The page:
Dr. John F. Clauser is the recipient of the 2022 Nobel Prize in Physics. He received the award, along with two others, for work done in the 1970s that showed “quantum entanglement” allowed particles such as photons, effectively, to interact at great distances, seemingly to require communication exceeding the speed of light.

Speculating doubtfully on the “entanglement” phenomenon 40 years before Dr. Clauser’s seminal 1972 experiment, Albert Einstein referred to it as “spooky action at a distance.” The late distinguished physicist Dr. Edwin Jaynes said Dr. Clauser’s work “will surely go down as one of the most incredible intellectual achievements in the history of science.”

Dr. Clauser has criticized the awarding of the 2021 Nobel Prize for work in the development of computer models predicting global warming and told President Biden that he disagreed with his climate policies. Dr. Clauser has developed a climate model that adds a new significant dominant process to existing models. The process involves the visible light reflected by cumulus clouds that cover, on average, half of the Earth. Existing models greatly underestimate this cloud feedback, which provides a very powerful, dominant thermostatic control of the Earth’s temperature.

John Clauser received his B.S. in physics from the California Institute of Technology in 1964, his M.A. in physics in 1966 and Ph.D. in physics in 1969 from Columbia University. >From 1969 to 1996 he worked at Lawrence Berkeley National Laboratory, Lawrence Livermore National Laboratory, and the University of California, Berkeley. John was awarded the Wolf Prize in Physics in 2010, together with Alain Aspect and Anton Zeilinger for their observations of non-local quantum entanglement and experimental tests of Local Realism. In 1969, with Michael Horne, Abner Shimony, and Richard Holt, inspired by theoretical results by John Bell, he proposed the first test of local hidden variable theories, and provided the first experimentally testable CHSH-Bell’s Theorem prediction for these theories — the Clauser-Horne-Shimony-Holt (CHSH) inequality. In 1972, working with Stuart Freedman, he carried out the first experimental test of the CHSH inequality’s prediction. This was the world’s first observation of non-local quantum entanglement, and was the first experimental observation of a violation of a Bell inequality. In 1976 he carried out the world’s second experimental test of the CHSH inequality prediction. In 1974, working with Michael Horne, he formulated the theory of Local Realism as a generalization of local hidden-variable theories, and first showed that a generalization of Bell’s Theorem provides severe constraints for all Local Realistic theories of nature. That work introduced the Clauser–Horne (CH) inequality as the first fully general experimental requirement set by Local Realism. It has only recently (2013) been tested experimentally. He also introduced the “CH no-enhancement assumption”, whereupon the CH inequality reduces to the CHSH inequality, and whereupon associated experimental tests also constrain Local Realism. In 1974 he made the first observation of sub-Poissonian statistics for light (via a violation of the Cauchy–Schwarz inequality for classical electromagnetic fields), and thereby first experimentally proved that photons can behave like localized particles and not like brief pulses of electromagnetic radiation. In 1987-1991 he proposed (and patented) atom interferometers as useful ultra-sensitive inertial and gravity sensors. In 1992, with Matthias Reinsch, he first deduced the number-theoretic properties of the fractional Talbot effect, and invented the Talbot-Lau interferometer. In 1990-1997, with Shifang Li, he first used Talbot-Lau interferometry to build an atom interferometer. In 1998 he invented and patented use of the Talbot-Lau interferometry for “Ultrahigh Resolution Interferometric X-ray Imaging”. This invention, in turn, allows x-ray phase-contrast medical imaging of soft tissue.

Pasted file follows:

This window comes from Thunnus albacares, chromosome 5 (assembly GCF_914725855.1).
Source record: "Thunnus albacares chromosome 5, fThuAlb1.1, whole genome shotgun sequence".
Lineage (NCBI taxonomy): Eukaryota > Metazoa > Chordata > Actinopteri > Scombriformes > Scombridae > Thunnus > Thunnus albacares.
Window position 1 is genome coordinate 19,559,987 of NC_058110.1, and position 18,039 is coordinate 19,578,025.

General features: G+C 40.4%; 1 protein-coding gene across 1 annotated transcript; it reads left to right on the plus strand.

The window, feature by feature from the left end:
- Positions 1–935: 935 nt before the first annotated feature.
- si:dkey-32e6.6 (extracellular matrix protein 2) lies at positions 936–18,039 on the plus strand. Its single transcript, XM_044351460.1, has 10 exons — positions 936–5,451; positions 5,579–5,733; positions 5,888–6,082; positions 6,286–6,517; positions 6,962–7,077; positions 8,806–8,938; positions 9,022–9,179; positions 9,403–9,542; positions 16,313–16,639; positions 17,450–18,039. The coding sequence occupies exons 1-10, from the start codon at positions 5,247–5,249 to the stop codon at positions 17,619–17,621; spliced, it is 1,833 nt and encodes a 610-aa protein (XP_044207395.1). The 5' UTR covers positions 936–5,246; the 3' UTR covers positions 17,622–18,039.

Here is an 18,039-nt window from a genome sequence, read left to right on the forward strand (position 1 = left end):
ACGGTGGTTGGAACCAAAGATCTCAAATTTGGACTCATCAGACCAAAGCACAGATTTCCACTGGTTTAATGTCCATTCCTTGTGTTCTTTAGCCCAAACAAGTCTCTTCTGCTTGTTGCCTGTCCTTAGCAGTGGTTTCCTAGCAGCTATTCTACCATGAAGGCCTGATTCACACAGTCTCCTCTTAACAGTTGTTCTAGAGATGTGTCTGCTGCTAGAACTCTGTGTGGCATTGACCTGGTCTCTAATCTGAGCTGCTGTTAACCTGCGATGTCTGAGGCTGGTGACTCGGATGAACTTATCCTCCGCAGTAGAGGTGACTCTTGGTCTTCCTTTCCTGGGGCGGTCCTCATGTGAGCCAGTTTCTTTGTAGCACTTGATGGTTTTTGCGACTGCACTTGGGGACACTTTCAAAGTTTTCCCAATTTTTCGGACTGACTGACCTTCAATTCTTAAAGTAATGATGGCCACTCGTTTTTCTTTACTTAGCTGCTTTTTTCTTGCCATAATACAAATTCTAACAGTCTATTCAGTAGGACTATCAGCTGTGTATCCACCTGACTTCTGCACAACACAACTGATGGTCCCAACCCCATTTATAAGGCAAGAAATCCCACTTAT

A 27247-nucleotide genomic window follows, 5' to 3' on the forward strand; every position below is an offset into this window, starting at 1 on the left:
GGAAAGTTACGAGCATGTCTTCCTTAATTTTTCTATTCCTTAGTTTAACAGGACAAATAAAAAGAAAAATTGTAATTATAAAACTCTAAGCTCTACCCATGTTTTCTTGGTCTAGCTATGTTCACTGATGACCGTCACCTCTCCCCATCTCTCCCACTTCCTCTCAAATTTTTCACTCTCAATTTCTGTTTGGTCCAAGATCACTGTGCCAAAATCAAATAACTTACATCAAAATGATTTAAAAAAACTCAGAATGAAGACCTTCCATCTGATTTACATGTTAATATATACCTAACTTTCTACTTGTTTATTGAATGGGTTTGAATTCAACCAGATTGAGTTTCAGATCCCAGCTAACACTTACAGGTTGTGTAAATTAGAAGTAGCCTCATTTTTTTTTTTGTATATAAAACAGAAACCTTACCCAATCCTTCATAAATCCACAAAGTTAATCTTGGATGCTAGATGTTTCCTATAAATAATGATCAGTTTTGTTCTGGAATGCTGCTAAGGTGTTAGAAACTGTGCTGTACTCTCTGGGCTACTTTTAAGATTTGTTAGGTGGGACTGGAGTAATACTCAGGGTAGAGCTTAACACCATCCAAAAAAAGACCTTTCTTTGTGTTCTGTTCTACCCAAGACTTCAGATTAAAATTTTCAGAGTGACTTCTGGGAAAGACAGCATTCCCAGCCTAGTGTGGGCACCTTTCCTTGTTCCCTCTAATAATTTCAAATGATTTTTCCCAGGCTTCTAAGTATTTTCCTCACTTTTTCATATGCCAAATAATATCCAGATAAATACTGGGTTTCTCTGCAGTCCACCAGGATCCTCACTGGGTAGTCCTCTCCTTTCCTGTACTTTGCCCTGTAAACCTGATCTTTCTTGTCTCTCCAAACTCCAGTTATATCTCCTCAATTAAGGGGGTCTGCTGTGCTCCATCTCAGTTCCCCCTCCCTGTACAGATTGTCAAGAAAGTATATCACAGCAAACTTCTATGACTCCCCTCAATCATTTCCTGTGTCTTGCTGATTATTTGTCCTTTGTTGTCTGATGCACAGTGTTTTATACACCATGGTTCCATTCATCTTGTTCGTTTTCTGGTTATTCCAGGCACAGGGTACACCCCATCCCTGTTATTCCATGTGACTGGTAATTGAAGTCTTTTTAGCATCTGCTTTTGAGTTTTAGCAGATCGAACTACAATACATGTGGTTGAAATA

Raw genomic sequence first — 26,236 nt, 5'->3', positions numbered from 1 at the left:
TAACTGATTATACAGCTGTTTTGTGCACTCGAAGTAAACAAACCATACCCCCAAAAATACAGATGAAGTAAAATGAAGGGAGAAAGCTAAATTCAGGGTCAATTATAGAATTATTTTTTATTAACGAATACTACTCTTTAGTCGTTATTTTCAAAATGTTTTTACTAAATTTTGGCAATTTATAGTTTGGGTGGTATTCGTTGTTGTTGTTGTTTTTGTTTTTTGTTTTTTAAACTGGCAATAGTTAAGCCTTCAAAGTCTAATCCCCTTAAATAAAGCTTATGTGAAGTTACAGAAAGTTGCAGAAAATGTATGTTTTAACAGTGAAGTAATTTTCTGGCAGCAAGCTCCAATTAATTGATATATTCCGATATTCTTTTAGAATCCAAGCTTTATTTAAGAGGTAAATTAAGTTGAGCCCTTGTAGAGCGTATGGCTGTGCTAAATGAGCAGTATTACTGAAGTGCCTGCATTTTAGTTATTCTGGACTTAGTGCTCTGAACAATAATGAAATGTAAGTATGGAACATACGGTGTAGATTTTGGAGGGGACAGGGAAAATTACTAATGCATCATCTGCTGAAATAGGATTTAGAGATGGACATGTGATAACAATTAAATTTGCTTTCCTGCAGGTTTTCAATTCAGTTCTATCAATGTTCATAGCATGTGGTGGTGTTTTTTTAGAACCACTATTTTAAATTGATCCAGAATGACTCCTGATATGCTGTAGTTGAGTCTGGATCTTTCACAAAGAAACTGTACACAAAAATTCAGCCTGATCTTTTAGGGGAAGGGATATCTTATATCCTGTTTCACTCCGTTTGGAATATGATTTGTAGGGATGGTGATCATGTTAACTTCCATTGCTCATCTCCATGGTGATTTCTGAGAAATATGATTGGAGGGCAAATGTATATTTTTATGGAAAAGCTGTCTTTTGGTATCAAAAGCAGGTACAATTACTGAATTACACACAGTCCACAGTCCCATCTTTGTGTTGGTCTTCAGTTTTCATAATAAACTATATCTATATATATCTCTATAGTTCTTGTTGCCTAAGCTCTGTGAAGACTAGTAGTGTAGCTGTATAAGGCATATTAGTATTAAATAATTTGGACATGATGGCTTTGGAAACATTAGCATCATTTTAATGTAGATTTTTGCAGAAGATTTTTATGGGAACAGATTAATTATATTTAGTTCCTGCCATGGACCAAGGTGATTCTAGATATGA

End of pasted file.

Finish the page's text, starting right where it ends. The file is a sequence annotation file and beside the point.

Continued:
Additional details can be found at https://www.johnclauser.com/.

See Public Broadcasting System – Nova, 2018, Einstein’s Quantum Riddle – excerpt: “Collecting Evidence for Quantum Entanglement | Einstein’s Quantum Riddle” (Use this resource to discover how physicist John Clauser developed an experiment to test John Stewart Bell’s theory and how other scientists responded to its limitations in subsequent experiments.)”.